It’s in the Air…and It’s Damaging Your Heart

In All Health Watch, General Health, Heart and Cardiovascular

You may have read the news stories about cities in India and China that have air pollution so thick that people have to stay inside their homes to avoid getting sick.i 

Anyone who has visited Los Angeles can tell you that the U.S. has its own air pollution problems.  

You may figure you’re not being harmed by air pollution if you don’t live a big city with smog.  

The Invisible Threat to Your Heart 

But an alarming study shows that your health can be threatened even if you live in a small town where the air looks clean.  

Researchers have found a widespread, invisible pollutant in places previously considered to have clean air. The hidden toxin causes your heart to undergo something scientists call “remodeling.”ii 

This is not a good thing.  

The study was conducted by scientists from Queen Mary University of London. They looked at people without underlying heart problems. They checked the subjects’ heart function, and the size and weight of their hearts. 

The researchers found a clear link between exposure to a type of air pollution called PM2.5 and enlarged right and left heart ventricles. 

PM2.5 stands for particulate matter that is less than 2.5 micrometers wide. That’s so small that it is invisible. A human hair is about 70 micrometers wide. So this is about 30 times smaller.iii 

Particles this tiny are extremely dangerous. When you inhale them, they travel deep into your lungs. From there, they can go to your heart. 

The ventricle enlargement seen in the study is a type of “cardiac remodeling.” This refers to any changes in the size, mass, shape, and function of the heart.iv 

It’s associated with serious heart dysfunction and rhythm disorders. 

The people in the study did not live in the sort of big cities you might associate with air pollution. Most were in smaller towns where the air looked and smelled clean.  

The primary source of PM2.5 is car and truck exhaust. Many small towns have major highways nearby.v 

Dr. Nay Aung led the study. He said the effects of PM2.5 on the heart are comparable to having high blood pressure or never exercising.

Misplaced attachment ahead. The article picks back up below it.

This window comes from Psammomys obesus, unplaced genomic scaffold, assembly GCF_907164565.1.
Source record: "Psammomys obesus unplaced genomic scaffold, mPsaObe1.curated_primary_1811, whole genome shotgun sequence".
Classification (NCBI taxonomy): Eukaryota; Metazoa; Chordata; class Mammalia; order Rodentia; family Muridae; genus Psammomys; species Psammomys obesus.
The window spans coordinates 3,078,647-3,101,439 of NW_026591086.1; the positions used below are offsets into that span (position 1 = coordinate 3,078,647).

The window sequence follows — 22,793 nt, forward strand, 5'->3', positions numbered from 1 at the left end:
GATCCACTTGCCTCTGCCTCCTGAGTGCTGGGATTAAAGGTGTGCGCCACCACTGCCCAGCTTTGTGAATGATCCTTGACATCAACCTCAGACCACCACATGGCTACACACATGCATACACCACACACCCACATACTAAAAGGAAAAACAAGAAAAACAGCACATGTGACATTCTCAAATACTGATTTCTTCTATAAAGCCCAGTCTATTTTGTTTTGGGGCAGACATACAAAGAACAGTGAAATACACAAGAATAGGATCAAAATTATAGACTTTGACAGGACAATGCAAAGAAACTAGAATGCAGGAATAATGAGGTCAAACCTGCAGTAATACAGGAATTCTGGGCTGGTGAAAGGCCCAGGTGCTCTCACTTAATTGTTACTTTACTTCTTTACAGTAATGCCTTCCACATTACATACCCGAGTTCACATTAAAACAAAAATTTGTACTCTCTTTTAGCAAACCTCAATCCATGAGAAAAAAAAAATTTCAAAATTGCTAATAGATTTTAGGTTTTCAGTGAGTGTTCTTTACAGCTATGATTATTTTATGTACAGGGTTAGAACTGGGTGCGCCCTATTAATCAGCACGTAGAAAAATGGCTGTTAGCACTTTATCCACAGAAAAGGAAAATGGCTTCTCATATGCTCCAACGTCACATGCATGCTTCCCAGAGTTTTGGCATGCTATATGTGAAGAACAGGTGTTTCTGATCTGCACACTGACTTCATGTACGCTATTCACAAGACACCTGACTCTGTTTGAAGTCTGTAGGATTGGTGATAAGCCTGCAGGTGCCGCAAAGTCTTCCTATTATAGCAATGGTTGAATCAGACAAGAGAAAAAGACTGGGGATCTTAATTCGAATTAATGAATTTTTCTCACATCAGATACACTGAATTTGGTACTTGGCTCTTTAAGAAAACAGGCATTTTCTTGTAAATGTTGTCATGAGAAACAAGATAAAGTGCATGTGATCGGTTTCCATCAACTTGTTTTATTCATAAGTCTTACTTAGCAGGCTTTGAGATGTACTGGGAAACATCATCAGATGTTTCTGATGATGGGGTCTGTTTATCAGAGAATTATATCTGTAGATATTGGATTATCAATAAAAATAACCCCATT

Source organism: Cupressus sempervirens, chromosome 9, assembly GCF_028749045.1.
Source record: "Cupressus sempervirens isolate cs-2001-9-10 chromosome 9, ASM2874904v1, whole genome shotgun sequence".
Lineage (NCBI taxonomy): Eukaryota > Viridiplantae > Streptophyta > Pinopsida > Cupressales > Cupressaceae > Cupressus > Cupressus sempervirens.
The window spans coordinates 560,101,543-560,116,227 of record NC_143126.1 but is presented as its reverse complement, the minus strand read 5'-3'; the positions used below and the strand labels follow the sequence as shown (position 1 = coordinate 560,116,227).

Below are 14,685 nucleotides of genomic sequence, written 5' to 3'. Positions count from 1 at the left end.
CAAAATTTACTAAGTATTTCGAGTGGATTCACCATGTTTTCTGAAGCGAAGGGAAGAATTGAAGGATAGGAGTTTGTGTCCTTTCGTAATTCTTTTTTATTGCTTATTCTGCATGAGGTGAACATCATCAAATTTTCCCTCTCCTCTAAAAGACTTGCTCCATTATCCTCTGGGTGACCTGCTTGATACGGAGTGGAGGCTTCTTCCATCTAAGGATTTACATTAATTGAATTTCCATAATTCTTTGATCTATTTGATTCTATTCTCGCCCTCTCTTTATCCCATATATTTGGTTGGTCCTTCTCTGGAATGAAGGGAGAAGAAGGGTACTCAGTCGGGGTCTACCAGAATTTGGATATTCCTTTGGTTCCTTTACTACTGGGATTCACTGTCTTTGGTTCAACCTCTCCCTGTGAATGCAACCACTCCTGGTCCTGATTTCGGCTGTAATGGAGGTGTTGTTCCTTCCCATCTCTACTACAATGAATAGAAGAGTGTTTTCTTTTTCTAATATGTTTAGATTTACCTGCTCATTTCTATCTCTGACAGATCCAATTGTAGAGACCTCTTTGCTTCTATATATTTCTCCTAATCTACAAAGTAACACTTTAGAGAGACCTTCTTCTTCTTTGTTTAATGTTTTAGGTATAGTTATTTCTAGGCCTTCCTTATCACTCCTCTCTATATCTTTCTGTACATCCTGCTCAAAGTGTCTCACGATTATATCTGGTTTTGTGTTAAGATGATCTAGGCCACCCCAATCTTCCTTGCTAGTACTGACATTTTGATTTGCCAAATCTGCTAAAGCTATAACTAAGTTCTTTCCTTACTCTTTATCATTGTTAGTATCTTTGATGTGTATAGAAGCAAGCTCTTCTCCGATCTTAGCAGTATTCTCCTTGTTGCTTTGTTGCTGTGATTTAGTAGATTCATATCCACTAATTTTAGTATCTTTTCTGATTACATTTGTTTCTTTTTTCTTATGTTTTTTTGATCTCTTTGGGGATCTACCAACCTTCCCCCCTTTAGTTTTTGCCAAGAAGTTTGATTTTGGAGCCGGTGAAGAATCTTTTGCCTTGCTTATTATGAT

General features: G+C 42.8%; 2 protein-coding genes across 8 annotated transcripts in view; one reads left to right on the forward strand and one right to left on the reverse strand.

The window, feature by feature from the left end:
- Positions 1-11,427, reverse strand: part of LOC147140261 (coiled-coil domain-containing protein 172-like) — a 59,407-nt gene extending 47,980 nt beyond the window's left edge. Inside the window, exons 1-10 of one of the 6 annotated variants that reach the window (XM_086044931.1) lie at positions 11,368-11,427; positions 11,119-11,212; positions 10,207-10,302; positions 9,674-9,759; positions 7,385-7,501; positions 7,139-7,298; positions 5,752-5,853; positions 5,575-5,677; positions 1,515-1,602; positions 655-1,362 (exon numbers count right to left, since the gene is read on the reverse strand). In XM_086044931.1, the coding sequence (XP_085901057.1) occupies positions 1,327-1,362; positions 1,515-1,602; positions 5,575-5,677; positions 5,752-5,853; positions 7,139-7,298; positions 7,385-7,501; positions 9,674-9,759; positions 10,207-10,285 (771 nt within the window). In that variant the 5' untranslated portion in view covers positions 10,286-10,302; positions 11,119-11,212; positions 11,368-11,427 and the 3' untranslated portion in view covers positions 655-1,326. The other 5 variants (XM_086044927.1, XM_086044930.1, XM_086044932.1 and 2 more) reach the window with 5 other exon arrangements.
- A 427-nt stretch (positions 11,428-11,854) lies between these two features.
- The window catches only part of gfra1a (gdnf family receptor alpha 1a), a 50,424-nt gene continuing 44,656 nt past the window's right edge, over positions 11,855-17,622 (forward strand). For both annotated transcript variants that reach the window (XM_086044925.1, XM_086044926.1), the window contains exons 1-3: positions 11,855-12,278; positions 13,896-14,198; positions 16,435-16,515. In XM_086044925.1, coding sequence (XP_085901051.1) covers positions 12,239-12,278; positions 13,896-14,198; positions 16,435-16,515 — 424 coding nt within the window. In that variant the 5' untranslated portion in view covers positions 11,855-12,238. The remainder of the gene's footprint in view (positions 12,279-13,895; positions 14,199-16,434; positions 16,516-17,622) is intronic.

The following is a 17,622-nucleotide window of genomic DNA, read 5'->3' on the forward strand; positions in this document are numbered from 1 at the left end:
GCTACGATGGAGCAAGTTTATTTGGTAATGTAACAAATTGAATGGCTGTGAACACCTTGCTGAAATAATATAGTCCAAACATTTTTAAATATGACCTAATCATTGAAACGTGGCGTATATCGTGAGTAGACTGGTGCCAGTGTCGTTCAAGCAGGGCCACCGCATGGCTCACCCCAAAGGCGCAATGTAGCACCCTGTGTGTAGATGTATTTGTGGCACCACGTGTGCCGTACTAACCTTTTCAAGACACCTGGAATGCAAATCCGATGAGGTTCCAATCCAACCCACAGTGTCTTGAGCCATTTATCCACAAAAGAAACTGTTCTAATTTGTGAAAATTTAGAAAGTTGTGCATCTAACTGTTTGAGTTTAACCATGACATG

3 Ways to Protect Yourself from Invisible Air Pollution 

How can you protect yourself from PM2.5? Here are three strategies: 

  • Get a HEPA filter. This is a mechanical air filter. (HEPA stands for “high-efficiency particulate air.”) These units are usually small and portable and work just for the room they are placed in. Get one and use it in areas of your home where you spend the most time. 
  • Don’t exercise near busy streets. If you jog or do any sort of outdoor exercising, keep to parks and nature trails. Don’t run alongside roads where car exhaust saturates the air. You might also consider buying a treadmill and running at home, if possible. 
  • Protect yourself in your car. Since vehicle exhaust is the primary source of PM2.5, you are in most danger when you’re on the road. Professor Stephen Holgate works on the British Medical Research Council. He says air pollution is “nine to 12 times higher inside the car than outside.”vi 

Most cars don’t have a climate control system that can filter out PM2.5. The exceptions are high-end cars made by BMW, Mercedes, and Tesla.  

But you may be able to buy an aftermarket HEPA filter to replace your car’s cabin filter. Bosch makes one. 

You have only one heart. Don’t let the invisible PM2.5 air pollution damage it.  

Editor’s Note: There is a heart attack risk factor that is 10 times more dangerous than cholesterol. But mainstream doctors don’t test for it. And statins actually make it worse 

Discover how to protect yourself. Get all the details in our monthly journal Independent Healing. It’s your best source for unbiased, science-based health information. Click HERE. 


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